Attrib. Shakespeare

Letters to the Editor

Is it Shakespeare?

© The Spectator3 May 1986

Sir: In rejecting Edmund Ironside as non-Shakespearean because it lacks poetry, Dr Rowse (26 April) seems  to have forgotten his own assessment of an 11-line sample I sent him in 1981. ‘The speech you quote is rather good poetry, and rather like the rhythms of Shakespeare’s earlier verse…. The similarity of images is striking too.’

Eric Sams
32 Arundel Avenue
Sanderstead, Surrey




Over generous


© The Spectator; 14 June 1986


Sir: Dr Sams (Letters, 3 May) has put a good deal of scholarly work into editing Edmund Ironside, and that should be of permanent value, for which we should be grateful.  Sorry for not thinking the play to be Shakespeare’s; I think conservatively that we have got all there is of him. I expect I may have been a bit over-generous in encouraging Dr Sams’s good work.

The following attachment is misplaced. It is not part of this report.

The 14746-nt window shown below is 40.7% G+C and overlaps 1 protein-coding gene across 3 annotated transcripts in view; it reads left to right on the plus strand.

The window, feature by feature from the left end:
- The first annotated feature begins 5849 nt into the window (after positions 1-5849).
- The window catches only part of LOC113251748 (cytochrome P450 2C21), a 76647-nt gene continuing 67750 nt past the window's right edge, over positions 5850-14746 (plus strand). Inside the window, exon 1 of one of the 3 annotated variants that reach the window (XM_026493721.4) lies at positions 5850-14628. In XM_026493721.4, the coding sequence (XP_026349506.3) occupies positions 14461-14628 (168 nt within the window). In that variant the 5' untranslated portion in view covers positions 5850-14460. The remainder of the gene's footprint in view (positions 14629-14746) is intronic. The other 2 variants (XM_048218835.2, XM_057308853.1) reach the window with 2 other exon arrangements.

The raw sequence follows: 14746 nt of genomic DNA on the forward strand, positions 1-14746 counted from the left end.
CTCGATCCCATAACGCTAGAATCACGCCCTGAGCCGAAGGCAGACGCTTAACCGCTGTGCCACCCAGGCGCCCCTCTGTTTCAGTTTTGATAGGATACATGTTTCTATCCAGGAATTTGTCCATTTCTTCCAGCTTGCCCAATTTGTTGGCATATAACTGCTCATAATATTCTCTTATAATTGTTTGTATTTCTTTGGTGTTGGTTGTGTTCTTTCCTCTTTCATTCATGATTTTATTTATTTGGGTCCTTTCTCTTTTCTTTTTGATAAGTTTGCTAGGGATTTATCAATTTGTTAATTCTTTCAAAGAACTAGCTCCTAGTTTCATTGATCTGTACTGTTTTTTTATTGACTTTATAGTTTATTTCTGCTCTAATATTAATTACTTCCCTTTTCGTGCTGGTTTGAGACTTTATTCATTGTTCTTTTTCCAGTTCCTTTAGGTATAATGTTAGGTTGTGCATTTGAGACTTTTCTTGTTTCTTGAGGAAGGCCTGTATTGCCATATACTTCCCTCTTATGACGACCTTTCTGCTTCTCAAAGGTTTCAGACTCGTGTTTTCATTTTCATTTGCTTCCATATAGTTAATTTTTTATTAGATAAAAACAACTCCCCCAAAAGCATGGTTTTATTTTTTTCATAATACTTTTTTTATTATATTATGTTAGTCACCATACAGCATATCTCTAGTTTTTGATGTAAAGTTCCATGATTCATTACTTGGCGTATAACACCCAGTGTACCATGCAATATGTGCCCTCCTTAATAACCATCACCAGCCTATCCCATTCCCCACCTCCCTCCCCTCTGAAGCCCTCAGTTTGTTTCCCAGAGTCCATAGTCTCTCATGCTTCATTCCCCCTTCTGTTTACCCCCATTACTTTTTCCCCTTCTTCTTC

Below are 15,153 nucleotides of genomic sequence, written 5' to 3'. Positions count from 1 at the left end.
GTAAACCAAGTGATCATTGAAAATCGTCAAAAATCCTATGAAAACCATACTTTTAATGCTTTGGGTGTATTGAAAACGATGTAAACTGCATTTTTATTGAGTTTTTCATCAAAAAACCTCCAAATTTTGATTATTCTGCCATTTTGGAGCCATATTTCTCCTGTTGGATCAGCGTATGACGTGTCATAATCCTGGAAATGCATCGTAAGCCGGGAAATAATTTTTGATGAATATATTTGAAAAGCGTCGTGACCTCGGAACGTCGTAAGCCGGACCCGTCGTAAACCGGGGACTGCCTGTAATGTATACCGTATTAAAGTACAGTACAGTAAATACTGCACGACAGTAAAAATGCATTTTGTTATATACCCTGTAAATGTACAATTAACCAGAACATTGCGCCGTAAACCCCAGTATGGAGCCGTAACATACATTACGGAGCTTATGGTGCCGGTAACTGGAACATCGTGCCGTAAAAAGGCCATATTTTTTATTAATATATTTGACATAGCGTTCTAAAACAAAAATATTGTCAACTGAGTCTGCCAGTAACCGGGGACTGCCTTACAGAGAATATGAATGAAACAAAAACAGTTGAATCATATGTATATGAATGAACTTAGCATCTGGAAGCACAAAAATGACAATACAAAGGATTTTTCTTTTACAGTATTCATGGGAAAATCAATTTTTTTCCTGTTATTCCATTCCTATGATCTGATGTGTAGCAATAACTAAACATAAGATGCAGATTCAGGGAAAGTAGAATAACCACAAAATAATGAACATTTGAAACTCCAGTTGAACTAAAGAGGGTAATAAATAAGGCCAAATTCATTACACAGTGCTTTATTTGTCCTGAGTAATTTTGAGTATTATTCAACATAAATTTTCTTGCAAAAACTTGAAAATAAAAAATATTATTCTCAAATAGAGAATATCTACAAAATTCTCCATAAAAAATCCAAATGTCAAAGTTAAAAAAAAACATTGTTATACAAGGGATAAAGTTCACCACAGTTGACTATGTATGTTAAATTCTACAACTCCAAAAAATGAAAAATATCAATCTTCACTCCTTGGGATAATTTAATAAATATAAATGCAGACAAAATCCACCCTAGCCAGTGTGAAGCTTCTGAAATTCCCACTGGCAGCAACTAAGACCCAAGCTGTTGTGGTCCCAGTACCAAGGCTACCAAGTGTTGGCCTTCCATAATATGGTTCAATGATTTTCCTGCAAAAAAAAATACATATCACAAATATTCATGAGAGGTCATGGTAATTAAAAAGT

A. L. Rowse 

St Austell 





Attrib. Shakespeare


© The Spectator21 June 1986


Sir: I’m obliged to Dr Rowse (Letters, 14 June) for his kind words. However, it is not ‘conservative’ but anti-historical to claim that we know all the Shakespeare there is. On explicit contemporary testimony, as recorded by John Aubrey and others, there are also popular plays dating from the so-called lost years, c.1582-92. Two of them are identified by Germaine Greer in her recent book on Shakespeare, namely Contention and True Tragedy, his early versions of 2-3 Henry VI. Another, Edward III, has the support of Richard Proudfoot, general editor of the Arden Shakespeare; it is to be published by Cambridge University Press in an edition by the late Eliot Slater which will detail the very compelling evidence for Shakespearian attribution.


    All these three plays are plainly in the same style as Edmund Ironside, as I point out in a new preface for its forthcoming paperback edition. I think Dr Rowse’s first thoughts were best, over-generous or not.


Eric Sams
32 Arundel Avenue,